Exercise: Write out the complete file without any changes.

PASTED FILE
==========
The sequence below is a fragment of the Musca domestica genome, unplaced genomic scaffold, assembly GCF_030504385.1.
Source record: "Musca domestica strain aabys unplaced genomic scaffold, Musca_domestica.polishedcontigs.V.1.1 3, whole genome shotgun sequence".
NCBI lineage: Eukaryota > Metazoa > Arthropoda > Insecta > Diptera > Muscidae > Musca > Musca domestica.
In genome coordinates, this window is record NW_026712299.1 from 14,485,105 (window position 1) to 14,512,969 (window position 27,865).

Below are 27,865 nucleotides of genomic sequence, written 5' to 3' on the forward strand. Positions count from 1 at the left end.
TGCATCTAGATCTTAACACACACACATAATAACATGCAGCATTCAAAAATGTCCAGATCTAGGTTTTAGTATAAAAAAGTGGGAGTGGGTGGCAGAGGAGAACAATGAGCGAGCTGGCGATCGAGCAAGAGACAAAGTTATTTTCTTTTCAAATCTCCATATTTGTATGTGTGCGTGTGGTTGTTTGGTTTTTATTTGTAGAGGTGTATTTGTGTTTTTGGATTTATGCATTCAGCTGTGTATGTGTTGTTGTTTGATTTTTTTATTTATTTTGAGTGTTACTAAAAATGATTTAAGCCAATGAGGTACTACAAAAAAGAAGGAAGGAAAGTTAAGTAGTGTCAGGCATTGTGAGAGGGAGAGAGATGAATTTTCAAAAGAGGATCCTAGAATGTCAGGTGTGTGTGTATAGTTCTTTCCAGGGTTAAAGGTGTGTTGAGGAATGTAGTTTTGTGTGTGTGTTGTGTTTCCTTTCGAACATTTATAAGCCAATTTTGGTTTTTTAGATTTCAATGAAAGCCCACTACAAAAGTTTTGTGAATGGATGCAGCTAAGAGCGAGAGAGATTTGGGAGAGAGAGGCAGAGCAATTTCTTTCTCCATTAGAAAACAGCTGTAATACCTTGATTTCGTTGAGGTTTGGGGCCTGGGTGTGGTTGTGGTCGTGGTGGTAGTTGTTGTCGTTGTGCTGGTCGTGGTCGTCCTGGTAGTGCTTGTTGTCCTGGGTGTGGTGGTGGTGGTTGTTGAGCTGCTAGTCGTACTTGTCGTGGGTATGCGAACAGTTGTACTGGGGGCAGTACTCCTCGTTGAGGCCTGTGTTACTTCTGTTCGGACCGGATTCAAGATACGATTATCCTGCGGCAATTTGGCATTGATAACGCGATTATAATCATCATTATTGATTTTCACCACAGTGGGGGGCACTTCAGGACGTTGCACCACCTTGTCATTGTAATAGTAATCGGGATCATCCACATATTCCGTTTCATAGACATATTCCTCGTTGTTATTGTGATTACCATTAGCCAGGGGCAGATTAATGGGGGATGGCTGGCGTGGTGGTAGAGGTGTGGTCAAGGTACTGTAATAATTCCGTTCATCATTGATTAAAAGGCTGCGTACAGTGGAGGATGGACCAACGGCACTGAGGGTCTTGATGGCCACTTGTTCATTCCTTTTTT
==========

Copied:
The sequence below is a fragment of the Musca domestica genome, unplaced genomic scaffold, assembly GCF_030504385.1.
Source record: "Musca domestica strain aabys unplaced genomic scaffold, Musca_domestica.polishedcontigs.V.1.1 3, whole genome shotgun sequence".
NCBI lineage: Eukaryota > Metazoa > Arthropoda > Insecta > Diptera > Muscidae > Musca > Musca domestica.
In genome coordinates, this window is record NW_026712299.1 from 14,485,105 (window position 1) to 14,512,969 (window position 27,865).

Below are 27,865 nucleotides of genomic sequence, written 5' to 3' on the forward strand. Positions count from 1 at the left end.
TGCATCTAGATCTTAACACACACACATAATAACATGCAGCATTCAAAAATGTCCAGATCTAGGTTTTAGTATAAAAAAGTGGGAGTGGGTGGCAGAGGAGAACAATGAGCGAGCTGGCGATCGAGCAAGAGACAAAGTTATTTTCTTTTCAAATCTCCATATTTGTATGTGTGCGTGTGGTTGTTTGGTTTTTATTTGTAGAGGTGTATTTGTGTTTTTGGATTTATGCATTCAGCTGTGTATGTGTTGTTGTTTGATTTTTTTATTTATTTTGAGTGTTACTAAAAATGATTTAAGCCAATGAGGTACTACAAAAAAGAAGGAAGGAAAGTTAAGTAGTGTCAGGCATTGTGAGAGGGAGAGAGATGAATTTTCAAAAGAGGATCCTAGAATGTCAGGTGTGTGTGTATAGTTCTTTCCAGGGTTAAAGGTGTGTTGAGGAATGTAGTTTTGTGTGTGTGTTGTGTTTCCTTTCGAACATTTATAAGCCAATTTTGGTTTTTTAGATTTCAATGAAAGCCCACTACAAAAGTTTTGTGAATGGATGCAGCTAAGAGCGAGAGAGATTTGGGAGAGAGAGGCAGAGCAATTTCTTTCTCCATTAGAAAACAGCTGTAATACCTTGATTTCGTTGAGGTTTGGGGCCTGGGTGTGGTTGTGGTCGTGGTGGTAGTTGTTGTCGTTGTGCTGGTCGTGGTCGTCCTGGTAGTGCTTGTTGTCCTGGGTGTGGTGGTGGTGGTTGTTGAGCTGCTAGTCGTACTTGTCGTGGGTATGCGAACAGTTGTACTGGGGGCAGTACTCCTCGTTGAGGCCTGTGTTACTTCTGTTCGGACCGGATTCAAGATACGATTATCCTGCGGCAATTTGGCATTGATAACGCGATTATAATCATCATTATTGATTTTCACCACAGTGGGGGGCACTTCAGGACGTTGCACCACCTTGTCATTGTAATAGTAATCGGGATCATCCACATATTCCGTTTCATAGACATATTCCTCGTTGTTATTGTGATTACCATTAGCCAGGGGCAGATTAATGGGGGATGGCTGGCGTGGTGGTAGAGGTGTGGTCAAGGTACTGTAATAATTCCGTTCATCATTGATTAAAAGGCTGCGTACAGTGGAGGATGGACCAACGGCACTGAGGGTCTTGATGGCCACTTGTTCATTCCTTTTTT